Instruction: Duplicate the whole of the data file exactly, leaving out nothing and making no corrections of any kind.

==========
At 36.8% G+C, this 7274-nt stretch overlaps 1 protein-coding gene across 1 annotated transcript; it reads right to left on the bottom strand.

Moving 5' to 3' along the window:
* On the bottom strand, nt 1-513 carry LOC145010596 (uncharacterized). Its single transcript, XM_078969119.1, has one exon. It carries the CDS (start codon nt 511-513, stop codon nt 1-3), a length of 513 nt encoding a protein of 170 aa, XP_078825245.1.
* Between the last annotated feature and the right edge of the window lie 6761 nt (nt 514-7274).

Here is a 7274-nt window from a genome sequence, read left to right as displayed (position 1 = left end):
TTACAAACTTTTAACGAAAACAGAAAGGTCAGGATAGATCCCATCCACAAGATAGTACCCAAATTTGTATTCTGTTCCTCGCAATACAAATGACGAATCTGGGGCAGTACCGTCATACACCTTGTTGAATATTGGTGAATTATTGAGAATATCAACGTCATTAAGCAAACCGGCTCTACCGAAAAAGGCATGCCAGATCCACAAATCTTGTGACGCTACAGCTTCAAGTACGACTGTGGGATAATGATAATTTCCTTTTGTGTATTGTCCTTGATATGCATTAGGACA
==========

At 36.8% G+C, this 7274-nt stretch overlaps 1 protein-coding gene across 1 annotated transcript; it reads right to left on the bottom strand.

Moving 5' to 3' along the window:
* On the bottom strand, nt 1-513 carry LOC145010596 (uncharacterized). Its single transcript, XM_078969119.1, has one exon. It carries the CDS (start codon nt 511-513, stop codon nt 1-3), a length of 513 nt encoding a protein of 170 aa, XP_078825245.1.
* Between the last annotated feature and the right edge of the window lie 6761 nt (nt 514-7274).

Here is a 7274-nt window from a genome sequence, read left to right as displayed (position 1 = left end):
TTACAAACTTTTAACGAAAACAGAAAGGTCAGGATAGATCCCATCCACAAGATAGTACCCAAATTTGTATTCTGTTCCTCGCAATACAAATGACGAATCTGGGGCAGTACCGTCATACACCTTGTTGAATATTGGTGAATTATTGAGAATATCAACGTCATTAAGCAAACCGGCTCTACCGAAAAAGGCATGCCAGATCCACAAATCTTGTGACGCTACAGCTTCAAGTACGACTGTGGGATAATGATAATTTCCTTTTGTGTATTGTCCTTGATATGCATTAGGACA